This question already has an answer here:

I have the following perl script (

my $exit_code = system('./');
print $exit_code."\n";

that is trying to capture the exit code from a python executable (

#!/bin/env python
import sys

Directly running python executable returns 2, which is what I expected:

> ./
> echo $?

However, running perl returns something different:

> perl

Why did perl capture a different exit code from python?

marked as duplicate by mob perl Aug 19 '16 at 16:11

This question has been asked before and already has an answer. If those answers do not fully address your question, please ask a new question.

  • 512 can't be an exit code -- exit codes are single-byte, making the value too large to fit. – Charles Duffy Aug 19 '16 at 15:20
  • @CharlesDuffy: Perl's system() returns a rather funky version of an exit code. To get the actual value, you need to shift right by 8. So 512 is a valid return value which actually means 2 :-/ – Dave Cross Aug 19 '16 at 15:43
  • @DaveCross, yes, the answer specifying that already existed; my point was that what perl was capturing is clearly not a literal exit code at all. – Charles Duffy Aug 19 '16 at 15:47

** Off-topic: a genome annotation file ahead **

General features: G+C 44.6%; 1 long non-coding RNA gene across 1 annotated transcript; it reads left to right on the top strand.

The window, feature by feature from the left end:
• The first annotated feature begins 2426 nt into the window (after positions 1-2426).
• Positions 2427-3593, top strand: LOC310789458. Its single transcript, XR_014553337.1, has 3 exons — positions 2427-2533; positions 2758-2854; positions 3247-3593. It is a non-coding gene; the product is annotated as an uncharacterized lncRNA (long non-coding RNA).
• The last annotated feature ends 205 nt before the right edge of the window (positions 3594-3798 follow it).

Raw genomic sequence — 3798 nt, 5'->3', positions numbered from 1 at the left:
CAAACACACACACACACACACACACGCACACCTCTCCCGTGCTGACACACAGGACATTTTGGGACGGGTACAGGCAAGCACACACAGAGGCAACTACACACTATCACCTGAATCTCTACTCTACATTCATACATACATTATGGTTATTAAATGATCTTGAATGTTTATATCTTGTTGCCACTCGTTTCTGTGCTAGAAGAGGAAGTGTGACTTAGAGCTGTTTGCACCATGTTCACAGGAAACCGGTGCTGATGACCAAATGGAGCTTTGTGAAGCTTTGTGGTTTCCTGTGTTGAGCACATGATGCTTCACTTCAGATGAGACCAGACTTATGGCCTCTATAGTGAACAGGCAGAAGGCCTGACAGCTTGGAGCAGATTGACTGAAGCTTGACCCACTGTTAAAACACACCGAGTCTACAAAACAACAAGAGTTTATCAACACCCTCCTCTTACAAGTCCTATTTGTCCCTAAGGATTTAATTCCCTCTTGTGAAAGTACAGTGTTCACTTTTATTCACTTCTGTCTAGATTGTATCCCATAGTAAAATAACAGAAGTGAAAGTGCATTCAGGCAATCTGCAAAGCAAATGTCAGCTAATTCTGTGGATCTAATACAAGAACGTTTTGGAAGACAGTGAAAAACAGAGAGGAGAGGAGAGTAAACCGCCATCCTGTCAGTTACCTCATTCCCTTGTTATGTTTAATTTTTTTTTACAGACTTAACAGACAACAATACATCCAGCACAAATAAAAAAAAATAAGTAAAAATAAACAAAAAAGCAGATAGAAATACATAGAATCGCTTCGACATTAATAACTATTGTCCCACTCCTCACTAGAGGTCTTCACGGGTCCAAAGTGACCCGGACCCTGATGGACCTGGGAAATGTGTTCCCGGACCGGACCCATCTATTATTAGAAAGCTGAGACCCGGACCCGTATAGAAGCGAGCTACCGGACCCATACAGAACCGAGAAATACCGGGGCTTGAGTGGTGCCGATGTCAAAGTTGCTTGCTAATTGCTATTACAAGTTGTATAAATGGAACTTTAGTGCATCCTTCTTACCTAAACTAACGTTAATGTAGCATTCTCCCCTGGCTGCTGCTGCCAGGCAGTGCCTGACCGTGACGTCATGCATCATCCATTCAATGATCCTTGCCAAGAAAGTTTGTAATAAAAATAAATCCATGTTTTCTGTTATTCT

• @Charles Duffy, They are 16-bit in Windows – ikegami Aug 21 '16 at 18:14
  • @ikegami, ...if the OP hadn't been using shebangs on their scripts, I might have considered Windows a plausible platform, but as the situation is... – Charles Duffy Aug 21 '16 at 18:46
up vote 8 down vote accepted

The child might not even have gotten to call exit. As such, system's returns value (aka $?) packs more information than just the exit parameter.

if    ( $? == -1  ) { die "Can't launch child: $!\n"; }
elsif ( $? & 0x7F ) { die "Child killed by signal ".( $? & 0x7F )."\n"; }
elsif ( $? >> 8   ) { die "Child exited with error ".( $? >> 8 )."\n"; }
else                { print "Child executed successfully\n"; }

This is documented.

The documentation says "To get the actual exit value, shift right by eight".

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